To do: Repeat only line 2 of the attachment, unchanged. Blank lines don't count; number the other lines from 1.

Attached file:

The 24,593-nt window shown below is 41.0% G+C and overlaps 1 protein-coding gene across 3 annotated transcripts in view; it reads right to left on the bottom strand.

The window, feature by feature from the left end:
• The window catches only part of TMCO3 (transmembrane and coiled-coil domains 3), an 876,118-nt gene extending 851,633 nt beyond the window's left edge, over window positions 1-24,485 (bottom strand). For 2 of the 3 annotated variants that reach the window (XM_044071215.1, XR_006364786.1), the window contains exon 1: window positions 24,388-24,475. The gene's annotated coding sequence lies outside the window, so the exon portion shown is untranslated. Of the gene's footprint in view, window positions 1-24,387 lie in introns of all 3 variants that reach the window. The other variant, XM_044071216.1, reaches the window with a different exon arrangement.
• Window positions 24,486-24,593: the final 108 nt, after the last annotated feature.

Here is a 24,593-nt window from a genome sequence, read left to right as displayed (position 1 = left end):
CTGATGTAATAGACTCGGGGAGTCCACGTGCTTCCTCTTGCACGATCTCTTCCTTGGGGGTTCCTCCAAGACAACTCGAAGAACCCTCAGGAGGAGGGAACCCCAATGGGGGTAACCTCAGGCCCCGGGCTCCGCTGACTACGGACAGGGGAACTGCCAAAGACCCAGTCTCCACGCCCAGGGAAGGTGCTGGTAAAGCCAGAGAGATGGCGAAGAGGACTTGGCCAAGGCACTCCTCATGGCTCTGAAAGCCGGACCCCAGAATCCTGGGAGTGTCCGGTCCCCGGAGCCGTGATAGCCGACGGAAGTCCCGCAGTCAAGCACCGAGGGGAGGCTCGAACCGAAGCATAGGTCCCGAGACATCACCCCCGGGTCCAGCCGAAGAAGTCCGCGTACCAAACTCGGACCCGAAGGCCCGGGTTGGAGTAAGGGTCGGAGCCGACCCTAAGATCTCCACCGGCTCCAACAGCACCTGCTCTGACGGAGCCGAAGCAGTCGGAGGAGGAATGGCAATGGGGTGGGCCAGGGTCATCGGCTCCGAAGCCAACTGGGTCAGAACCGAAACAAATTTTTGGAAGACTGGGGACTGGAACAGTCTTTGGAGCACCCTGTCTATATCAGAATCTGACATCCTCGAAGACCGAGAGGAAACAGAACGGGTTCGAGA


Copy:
The window, feature by feature from the left end: